0
$\begingroup$

Let $G$ be a compact Lie group and $V$ a finite dimensional real $G$ representation. Suppose that $\mathrm{End}_G(V)\cong \mathbb{C}.$ I want to show that the complexification $V\otimes_{\mathbb{R}}\mathbb{C}\cong W_1\oplus W_2$ for some non isomorphic, complex irreducible representations $W_1,W_2.$

My progress so far: Since $G$ is a compact lie group and $V$ is a finite dimensional $G$-representation, we may write $$V=W_1^{\oplus n_1}\oplus\dots\oplus W_k^{\oplus n_k}.$$ $$\mathbb{C}\cong \mathrm{End}_G(V)\cong\mathrm{Mat}_{n_1}(\mathbb{C})\oplus \dots\mathrm{Mat}_{n_k}(\mathbb{C}),$$ which is only possible if $k=1$ and $n_1=1.$ Thus, we have $V\otimes_{\mathbb{R}}\mathbb{C}\cong W_1\otimes_{\mathbb{R}}\mathbb{C}.$ I am a bit stuck as to where to go from here. Am I on the right lines? Also what happens if $\mathrm{End}_G(V)\cong \mathbb{H}$ instead?

$\endgroup$

2 Answers 2

0
$\begingroup$

The key idea is that the center of a compact Lie group is trivial, meaning that the only possible irreducible real representations of G are trivial.

Let's analyze each case:

EndG(V)≅C: Based on the Schur orthogonality relations, the only possible irreducible representation of G that appears in the decomposition of V is the trivial representation. Therefore, V must be of the form:

V = W⊕nk,

where W is the trivial representation and nk is the multiplicity of the trivial representation in V.

Since V⊗RC≅W1⊗RC≅1⊗1, we must have W≅1.

EndG(V)≅H: Here, a non-trivial representation of G appears in the decomposition of V. This implies that k>1, and V cannot be isomorphic to W⊗RC. Therefore, if G is a compact Lie group and V is a finite-dimensional real G-representation such that EndG(V)≅C, then its complexification V⊗RC≅W1⊗W2≅1⊗1 for some non-isomorphic, complex irreducible representations W1,W2. However, if EndG(V)≅H, then V⊗RC is not isomorphic to the tensor product of two non-isomorphic, complex irreducible representations.

$\endgroup$
4
  • $\begingroup$ Thanks very much! $\endgroup$
    – user604165
    Nov 14, 2023 at 17:12
  • 1
    $\begingroup$ Please use MathJax. $\endgroup$ Nov 14, 2023 at 18:18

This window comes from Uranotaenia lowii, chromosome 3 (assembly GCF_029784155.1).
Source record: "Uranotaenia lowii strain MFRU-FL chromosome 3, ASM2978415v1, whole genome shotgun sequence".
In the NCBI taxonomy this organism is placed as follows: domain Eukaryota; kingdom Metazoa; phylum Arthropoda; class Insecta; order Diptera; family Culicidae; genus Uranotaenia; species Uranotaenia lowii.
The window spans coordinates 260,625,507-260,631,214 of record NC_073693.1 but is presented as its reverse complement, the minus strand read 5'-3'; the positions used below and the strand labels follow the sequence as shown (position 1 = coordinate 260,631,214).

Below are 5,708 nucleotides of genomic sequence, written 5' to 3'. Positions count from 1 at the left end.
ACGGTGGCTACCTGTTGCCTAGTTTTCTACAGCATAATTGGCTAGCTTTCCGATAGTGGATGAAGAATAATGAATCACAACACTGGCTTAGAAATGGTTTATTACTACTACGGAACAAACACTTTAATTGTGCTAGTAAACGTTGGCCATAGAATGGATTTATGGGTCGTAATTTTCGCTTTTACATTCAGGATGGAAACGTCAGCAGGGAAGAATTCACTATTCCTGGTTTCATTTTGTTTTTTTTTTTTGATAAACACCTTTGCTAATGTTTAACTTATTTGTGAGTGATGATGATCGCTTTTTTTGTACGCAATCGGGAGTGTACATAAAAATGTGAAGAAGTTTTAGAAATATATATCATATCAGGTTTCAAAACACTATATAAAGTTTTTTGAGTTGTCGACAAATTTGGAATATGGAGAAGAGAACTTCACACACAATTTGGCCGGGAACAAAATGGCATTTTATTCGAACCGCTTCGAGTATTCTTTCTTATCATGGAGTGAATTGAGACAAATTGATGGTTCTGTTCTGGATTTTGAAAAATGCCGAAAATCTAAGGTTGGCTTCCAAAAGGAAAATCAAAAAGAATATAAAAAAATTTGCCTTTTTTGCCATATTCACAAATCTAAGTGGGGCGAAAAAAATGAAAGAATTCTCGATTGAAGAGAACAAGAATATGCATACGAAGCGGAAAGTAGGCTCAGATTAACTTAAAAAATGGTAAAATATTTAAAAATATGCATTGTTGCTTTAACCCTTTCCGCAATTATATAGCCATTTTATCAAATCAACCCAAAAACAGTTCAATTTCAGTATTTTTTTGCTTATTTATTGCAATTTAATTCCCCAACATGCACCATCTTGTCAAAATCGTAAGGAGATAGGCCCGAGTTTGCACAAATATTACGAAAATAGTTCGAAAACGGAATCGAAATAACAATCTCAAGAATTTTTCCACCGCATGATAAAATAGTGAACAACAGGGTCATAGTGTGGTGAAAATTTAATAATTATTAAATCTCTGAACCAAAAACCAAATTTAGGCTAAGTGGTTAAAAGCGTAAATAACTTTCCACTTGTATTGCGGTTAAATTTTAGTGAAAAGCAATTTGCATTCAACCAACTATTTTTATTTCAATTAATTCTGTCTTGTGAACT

• 1
    $\begingroup$ Also, I do not see how you conclude $W \simeq 1$ from what you have; $W$ was defined as the trivial representation just before that anyway. You do not show what OP asks about non-isomorphic $W_1$, $W_2$. $\endgroup$ Nov 14, 2023 at 18:23
  • 1
    $\begingroup$ Also, your very first sentence seems wrong. $\endgroup$ Nov 14, 2023 at 18:24
0
$\begingroup$

So I believe that I have an answer. We know that $$\mathrm{End}_G(V\otimes_{\mathbb{R}}\mathbb{C})\cong \mathrm{End}_GV\otimes_{\mathbb{R}}\mathbb{C}\cong\mathbb{C}\otimes_{\mathbb{R}}\mathbb{C}\cong \mathbb{C}\oplus \mathbb{C}.$$ Since $G$ is a compact Lie group and $V$ is a finite dimensional representation of $G,$ so is $V\otimes_{\mathbb{R}}\mathbb{C},$ which implies that $V\otimes_{\mathbb{R}}\mathbb{C}$ is completely reducible. Hence $V\otimes_{\mathbb{R}}\mathbb{C}=\bigoplus_{j=1}^kW_i^{\oplus n_j},$ where the $n_j$ are non-isomorphic to one another and are irreducible representations. This implies $$\mathrm{End}_G(V\otimes_{\mathbb{R}}\mathbb{C})\cong \mathrm{Mat}_{n_1}(\mathbb{C})\oplus\dots \mathrm{Mat}_{n_k}(\mathbb{C}).$$ Comparing this to the isomorphism above yields that $n_1,n_2=1$ and $n_i=0$ for $i>2.$ A similar argument, noting that the complexification of $\mathbb{H}\cong \mathrm{Mat}_2(\mathbb{C}),$ can be used to figure out the case where $\mathrm{End}_G(V)=\mathbb{H}.$

$\endgroup$

You must log in to answer this question.

Not the answer you're looking for? Browse other questions tagged .